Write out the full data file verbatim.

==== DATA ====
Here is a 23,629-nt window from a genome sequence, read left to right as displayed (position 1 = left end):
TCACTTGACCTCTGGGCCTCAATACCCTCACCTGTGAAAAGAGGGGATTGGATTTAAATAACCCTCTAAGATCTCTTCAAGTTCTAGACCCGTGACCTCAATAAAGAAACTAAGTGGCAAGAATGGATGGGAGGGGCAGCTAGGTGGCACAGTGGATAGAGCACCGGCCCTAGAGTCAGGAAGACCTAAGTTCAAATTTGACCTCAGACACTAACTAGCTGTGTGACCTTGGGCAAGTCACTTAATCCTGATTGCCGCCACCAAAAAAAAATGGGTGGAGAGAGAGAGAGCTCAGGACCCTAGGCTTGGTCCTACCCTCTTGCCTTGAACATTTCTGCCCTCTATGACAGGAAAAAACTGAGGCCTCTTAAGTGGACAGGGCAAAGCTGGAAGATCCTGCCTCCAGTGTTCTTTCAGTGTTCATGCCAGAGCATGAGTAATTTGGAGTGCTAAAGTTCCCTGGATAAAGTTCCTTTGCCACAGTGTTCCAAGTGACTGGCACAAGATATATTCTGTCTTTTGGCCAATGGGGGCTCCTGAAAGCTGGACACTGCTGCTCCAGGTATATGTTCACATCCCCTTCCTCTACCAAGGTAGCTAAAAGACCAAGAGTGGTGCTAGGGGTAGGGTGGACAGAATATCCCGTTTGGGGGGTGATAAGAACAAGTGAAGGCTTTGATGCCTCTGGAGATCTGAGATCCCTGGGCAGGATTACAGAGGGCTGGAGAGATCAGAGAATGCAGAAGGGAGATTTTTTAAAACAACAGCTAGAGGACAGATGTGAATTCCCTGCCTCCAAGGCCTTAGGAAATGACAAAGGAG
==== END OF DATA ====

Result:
Here is a 23,629-nt window from a genome sequence, read left to right as displayed (position 1 = left end):
TCACTTGACCTCTGGGCCTCAATACCCTCACCTGTGAAAAGAGGGGATTGGATTTAAATAACCCTCTAAGATCTCTTCAAGTTCTAGACCCGTGACCTCAATAAAGAAACTAAGTGGCAAGAATGGATGGGAGGGGCAGCTAGGTGGCACAGTGGATAGAGCACCGGCCCTAGAGTCAGGAAGACCTAAGTTCAAATTTGACCTCAGACACTAACTAGCTGTGTGACCTTGGGCAAGTCACTTAATCCTGATTGCCGCCACCAAAAAAAAATGGGTGGAGAGAGAGAGAGCTCAGGACCCTAGGCTTGGTCCTACCCTCTTGCCTTGAACATTTCTGCCCTCTATGACAGGAAAAAACTGAGGCCTCTTAAGTGGACAGGGCAAAGCTGGAAGATCCTGCCTCCAGTGTTCTTTCAGTGTTCATGCCAGAGCATGAGTAATTTGGAGTGCTAAAGTTCCCTGGATAAAGTTCCTTTGCCACAGTGTTCCAAGTGACTGGCACAAGATATATTCTGTCTTTTGGCCAATGGGGGCTCCTGAAAGCTGGACACTGCTGCTCCAGGTATATGTTCACATCCCCTTCCTCTACCAAGGTAGCTAAAAGACCAAGAGTGGTGCTAGGGGTAGGGTGGACAGAATATCCCGTTTGGGGGGTGATAAGAACAAGTGAAGGCTTTGATGCCTCTGGAGATCTGAGATCCCTGGGCAGGATTACAGAGGGCTGGAGAGATCAGAGAATGCAGAAGGGAGATTTTTTAAAACAACAGCTAGAGGACAGATGTGAATTCCCTGCCTCCAAGGCCTTAGGAAATGACAAAGGAG